writeup - Abstract Hydraulic engineering includes a wide...

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Abstract Hydraulic engineering includes a wide variety of concepts including fluid transportation, the means for increasing energy in fluids, and extraction of energy in fluids. When a fluid is being transported, there are energy losses associated with the imperfections of the pipe that cause shear frictional forces within the fluid. Engineers need knowledge of these concepts to properly design a system that transports fluids. In this experiment, the relative roughness of a 3/8 inch pipe is to be found along with a corrected diameter of the pipe. Principles of fluid flow through a pipe are to be better understood to equip students with the knowledge of the fundamentals of viscous flow. Results indicate that as Reynolds number increases, the friction factor decreases. The variation in the calculated diameter of the pipe differs from the given diameter is because of the imperfections in the inner surfaces of the pipe. These imperfections result in energy losses in the fluid. Introduction Engineers associate the term “fluid” with gasses and liquids. Fluids can be described as compressible or incompressible. Incompressible fluids maintain their volume even while under pressure. Incompressible fluids can be transported in ways that maintain its energy, however no fluid is perfectly incompressible. Viscous flow in incompressible fluids causes energy losses. The objective of the viscous flow laboratory is to observe the principles of viscous fluid flow and calculate the roughness of a standard 3/8 in copper pipe and its corrected diameter. Physical properties of fluids can be described by temperature, pressure, density, and viscosity. Viscosity is a fluid’s internal resistance to flow because of shearing forces within the fluid. Forces required to overcome shearing resistance between layers of fluids at various velocities is proportional to the absolute viscosity, shear area, relative velocity. These forces are inversely proportional to the thickness of the fluid film.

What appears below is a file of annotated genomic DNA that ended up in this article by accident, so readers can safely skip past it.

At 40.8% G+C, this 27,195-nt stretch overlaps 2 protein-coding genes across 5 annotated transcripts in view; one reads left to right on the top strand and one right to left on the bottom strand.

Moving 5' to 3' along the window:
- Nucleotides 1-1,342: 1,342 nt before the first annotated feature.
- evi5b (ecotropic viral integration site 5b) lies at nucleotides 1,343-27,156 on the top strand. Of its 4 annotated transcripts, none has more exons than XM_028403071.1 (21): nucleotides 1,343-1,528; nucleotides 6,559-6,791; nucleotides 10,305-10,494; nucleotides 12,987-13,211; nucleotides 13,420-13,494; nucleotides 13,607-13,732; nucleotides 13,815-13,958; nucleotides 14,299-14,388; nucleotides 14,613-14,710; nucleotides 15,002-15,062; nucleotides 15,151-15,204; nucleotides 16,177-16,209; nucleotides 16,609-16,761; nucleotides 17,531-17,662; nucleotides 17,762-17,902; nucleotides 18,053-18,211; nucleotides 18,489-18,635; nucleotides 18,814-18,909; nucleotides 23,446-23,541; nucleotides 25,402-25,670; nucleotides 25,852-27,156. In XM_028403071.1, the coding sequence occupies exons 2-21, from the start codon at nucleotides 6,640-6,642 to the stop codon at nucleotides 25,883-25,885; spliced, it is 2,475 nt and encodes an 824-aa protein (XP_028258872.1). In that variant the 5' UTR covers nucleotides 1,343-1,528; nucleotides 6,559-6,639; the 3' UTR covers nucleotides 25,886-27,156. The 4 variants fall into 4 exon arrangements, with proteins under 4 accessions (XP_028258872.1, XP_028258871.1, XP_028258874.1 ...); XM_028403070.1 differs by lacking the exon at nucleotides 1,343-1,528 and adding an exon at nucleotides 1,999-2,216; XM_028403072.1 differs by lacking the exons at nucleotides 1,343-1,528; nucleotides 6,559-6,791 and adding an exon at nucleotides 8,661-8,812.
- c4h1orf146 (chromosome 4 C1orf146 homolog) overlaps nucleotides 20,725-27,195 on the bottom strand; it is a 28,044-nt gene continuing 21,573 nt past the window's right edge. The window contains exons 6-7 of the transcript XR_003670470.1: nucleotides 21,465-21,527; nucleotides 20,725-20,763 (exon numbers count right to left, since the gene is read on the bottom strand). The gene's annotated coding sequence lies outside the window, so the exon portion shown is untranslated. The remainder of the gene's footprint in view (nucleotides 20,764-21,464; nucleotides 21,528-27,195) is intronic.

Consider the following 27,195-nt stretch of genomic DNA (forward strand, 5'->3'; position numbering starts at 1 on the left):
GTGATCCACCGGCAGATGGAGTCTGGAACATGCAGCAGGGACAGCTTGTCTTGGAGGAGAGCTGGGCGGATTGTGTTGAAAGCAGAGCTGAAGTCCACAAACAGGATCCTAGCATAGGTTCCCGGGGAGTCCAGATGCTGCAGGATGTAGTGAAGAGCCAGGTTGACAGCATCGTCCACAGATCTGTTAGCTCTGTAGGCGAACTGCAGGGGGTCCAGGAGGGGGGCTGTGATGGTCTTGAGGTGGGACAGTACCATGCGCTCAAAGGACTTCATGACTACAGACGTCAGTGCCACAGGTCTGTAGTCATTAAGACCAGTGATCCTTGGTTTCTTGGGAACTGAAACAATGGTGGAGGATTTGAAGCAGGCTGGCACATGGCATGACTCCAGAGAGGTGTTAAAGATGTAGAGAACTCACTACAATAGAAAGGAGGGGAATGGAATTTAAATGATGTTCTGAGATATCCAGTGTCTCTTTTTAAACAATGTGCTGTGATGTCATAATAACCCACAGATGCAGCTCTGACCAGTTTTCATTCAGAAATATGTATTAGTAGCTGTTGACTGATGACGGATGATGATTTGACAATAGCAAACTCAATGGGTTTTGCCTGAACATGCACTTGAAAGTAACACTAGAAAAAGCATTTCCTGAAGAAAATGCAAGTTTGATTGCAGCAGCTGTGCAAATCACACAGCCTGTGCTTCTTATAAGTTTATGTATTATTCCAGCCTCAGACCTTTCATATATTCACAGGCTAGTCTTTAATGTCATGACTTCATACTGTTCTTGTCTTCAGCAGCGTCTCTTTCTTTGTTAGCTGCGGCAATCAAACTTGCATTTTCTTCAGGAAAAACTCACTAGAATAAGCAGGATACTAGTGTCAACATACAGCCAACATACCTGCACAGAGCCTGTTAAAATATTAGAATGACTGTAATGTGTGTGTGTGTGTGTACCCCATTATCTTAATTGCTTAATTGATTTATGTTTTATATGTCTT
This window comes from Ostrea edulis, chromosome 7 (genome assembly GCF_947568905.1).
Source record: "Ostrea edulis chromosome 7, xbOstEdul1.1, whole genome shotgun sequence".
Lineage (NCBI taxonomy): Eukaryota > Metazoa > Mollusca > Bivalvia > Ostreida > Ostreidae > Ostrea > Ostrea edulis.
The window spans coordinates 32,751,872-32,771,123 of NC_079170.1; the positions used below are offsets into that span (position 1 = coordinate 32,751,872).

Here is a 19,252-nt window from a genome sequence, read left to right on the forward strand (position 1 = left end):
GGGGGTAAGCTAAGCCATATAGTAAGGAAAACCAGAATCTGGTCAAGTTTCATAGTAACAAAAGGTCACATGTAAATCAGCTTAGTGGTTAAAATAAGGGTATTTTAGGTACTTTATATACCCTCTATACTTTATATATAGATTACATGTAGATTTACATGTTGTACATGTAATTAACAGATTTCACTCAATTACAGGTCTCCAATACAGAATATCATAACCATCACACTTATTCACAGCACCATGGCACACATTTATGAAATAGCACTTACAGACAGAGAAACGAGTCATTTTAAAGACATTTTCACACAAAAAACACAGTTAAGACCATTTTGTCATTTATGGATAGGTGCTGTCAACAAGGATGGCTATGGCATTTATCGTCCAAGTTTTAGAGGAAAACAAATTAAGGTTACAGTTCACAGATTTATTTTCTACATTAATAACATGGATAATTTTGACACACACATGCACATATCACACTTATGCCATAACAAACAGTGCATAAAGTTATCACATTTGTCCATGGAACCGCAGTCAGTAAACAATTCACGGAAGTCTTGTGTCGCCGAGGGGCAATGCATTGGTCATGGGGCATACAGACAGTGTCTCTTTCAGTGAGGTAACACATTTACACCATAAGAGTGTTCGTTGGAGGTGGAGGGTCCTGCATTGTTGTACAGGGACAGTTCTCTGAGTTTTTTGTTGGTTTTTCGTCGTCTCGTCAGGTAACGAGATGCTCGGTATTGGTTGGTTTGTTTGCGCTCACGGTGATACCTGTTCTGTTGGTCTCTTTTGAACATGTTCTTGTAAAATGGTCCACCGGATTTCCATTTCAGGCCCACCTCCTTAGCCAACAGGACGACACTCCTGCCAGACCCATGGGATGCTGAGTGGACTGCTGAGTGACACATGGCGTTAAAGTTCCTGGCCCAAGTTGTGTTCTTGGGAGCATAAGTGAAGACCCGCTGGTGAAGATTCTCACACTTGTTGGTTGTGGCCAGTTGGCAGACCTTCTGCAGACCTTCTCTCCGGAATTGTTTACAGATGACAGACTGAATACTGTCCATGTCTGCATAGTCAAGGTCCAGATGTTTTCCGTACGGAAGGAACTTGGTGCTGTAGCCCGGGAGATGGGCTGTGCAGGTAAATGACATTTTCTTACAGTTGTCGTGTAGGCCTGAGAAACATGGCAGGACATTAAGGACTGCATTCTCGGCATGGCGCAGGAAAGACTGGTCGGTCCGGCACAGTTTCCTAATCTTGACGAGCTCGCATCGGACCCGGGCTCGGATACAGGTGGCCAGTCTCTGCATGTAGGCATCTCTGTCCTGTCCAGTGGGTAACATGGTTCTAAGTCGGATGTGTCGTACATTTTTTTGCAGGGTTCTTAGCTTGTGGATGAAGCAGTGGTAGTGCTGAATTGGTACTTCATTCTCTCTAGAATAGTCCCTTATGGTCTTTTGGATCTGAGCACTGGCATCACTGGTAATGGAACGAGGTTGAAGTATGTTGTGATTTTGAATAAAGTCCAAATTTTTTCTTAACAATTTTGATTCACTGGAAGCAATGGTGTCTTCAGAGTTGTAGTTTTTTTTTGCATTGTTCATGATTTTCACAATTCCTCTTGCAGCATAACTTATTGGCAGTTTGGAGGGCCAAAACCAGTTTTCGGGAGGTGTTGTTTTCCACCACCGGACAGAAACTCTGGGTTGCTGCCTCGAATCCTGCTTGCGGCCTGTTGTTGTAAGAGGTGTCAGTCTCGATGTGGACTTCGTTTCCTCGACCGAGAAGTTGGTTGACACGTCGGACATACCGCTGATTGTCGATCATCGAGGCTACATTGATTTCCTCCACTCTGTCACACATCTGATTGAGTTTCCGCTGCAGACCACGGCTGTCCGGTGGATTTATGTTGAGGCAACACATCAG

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Figure 1: Fluid Shear Force, (1) – stationary plate, (2) – moving plate, (3) – fluid film. Figure 1 shows fluid between two plates.
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This note was uploaded on 06/15/2009 for the course MAE 3183 taught by Professor Staff during the Spring '08 term at UT Arlington.

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writeup - Abstract Hydraulic engineering includes a wide...

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